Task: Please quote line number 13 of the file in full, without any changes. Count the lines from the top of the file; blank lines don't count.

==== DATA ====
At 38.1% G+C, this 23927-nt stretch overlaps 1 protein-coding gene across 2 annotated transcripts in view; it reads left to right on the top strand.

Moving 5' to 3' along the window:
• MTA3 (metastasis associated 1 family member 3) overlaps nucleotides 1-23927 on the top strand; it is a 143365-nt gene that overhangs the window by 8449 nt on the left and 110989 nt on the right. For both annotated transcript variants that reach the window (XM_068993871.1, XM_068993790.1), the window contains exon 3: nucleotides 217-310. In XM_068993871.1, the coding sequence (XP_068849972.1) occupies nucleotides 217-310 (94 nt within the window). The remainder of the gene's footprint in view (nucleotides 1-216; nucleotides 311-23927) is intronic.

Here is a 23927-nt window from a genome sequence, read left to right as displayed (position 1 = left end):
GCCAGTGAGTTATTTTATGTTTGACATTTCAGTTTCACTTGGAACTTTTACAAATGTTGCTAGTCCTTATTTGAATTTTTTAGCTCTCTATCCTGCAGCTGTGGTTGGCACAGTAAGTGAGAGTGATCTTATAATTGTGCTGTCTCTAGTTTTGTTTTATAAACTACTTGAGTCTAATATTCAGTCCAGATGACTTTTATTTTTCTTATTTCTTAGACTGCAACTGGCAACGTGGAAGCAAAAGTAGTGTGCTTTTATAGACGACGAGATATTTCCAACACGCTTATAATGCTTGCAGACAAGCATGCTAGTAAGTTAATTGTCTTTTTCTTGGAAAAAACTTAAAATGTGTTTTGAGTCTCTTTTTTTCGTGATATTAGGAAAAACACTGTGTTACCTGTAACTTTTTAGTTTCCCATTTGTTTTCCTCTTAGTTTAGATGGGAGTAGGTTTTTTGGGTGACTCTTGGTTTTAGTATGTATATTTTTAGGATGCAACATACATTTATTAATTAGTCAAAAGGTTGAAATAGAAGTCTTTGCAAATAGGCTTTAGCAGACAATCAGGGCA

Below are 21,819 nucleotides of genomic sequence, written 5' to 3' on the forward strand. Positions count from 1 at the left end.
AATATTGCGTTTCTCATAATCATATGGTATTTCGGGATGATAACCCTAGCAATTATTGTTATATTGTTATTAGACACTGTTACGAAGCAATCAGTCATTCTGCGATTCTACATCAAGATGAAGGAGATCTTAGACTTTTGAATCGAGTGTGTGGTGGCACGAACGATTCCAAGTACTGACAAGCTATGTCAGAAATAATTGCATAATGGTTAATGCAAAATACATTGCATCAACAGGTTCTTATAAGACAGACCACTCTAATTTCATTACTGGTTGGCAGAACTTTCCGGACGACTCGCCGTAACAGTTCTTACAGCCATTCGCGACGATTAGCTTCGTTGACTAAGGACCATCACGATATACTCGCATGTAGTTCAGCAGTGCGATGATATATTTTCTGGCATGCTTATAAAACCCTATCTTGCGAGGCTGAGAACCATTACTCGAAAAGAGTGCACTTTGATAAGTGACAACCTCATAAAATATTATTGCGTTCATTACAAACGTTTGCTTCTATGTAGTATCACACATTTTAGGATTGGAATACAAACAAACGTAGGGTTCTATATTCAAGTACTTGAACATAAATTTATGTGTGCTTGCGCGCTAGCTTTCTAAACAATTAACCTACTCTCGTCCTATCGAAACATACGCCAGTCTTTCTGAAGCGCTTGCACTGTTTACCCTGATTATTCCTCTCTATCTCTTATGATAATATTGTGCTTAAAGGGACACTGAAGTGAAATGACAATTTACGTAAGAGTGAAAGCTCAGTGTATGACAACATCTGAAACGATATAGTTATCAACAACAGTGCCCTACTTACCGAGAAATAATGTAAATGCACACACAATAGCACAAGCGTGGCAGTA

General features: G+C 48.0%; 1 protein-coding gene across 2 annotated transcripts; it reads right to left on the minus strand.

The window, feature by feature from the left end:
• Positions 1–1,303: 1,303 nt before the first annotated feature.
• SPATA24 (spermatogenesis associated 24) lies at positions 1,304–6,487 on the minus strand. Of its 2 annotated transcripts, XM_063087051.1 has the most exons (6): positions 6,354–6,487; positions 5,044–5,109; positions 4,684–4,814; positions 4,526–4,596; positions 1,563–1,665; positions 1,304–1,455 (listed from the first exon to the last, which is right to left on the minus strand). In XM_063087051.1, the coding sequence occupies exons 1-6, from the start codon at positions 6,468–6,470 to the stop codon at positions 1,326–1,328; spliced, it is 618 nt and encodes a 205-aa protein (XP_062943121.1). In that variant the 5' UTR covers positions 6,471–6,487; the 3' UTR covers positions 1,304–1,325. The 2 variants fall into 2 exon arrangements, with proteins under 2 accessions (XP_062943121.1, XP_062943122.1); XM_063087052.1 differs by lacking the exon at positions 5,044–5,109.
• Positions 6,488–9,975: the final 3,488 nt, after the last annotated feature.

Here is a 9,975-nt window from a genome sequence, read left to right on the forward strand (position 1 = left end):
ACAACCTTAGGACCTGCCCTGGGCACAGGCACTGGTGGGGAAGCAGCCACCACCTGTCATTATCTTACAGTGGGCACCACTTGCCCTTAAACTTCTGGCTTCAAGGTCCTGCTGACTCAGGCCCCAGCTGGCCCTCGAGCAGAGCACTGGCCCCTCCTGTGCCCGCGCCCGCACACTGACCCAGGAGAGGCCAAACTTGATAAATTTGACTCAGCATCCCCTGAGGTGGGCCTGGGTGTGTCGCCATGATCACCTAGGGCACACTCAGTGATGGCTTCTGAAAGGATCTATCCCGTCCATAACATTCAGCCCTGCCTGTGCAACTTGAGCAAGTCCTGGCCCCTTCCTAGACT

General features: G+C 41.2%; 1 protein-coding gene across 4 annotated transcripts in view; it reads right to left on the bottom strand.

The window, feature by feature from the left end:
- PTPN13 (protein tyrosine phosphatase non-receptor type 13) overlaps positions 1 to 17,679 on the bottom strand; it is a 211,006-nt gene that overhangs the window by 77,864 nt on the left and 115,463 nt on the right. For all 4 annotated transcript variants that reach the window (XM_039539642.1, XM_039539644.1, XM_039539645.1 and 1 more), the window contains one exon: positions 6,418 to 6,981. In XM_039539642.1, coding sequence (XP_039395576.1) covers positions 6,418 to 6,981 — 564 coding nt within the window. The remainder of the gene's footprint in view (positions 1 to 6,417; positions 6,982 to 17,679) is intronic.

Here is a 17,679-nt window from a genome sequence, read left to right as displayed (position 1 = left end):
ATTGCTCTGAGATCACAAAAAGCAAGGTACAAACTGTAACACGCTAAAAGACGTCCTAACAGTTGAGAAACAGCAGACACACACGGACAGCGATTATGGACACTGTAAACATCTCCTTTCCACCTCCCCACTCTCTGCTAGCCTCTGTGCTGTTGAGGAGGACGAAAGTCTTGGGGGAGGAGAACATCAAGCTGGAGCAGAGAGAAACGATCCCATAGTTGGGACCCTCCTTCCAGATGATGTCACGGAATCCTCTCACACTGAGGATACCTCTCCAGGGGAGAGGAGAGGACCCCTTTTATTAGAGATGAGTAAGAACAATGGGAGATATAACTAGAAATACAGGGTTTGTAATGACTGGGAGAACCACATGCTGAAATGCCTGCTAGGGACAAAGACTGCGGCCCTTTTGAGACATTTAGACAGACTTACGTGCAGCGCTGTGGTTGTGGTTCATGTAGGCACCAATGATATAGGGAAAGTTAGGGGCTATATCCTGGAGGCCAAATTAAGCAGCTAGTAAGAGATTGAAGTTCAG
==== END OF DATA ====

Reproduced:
Here is a 9,975-nt window from a genome sequence, read left to right on the forward strand (position 1 = left end):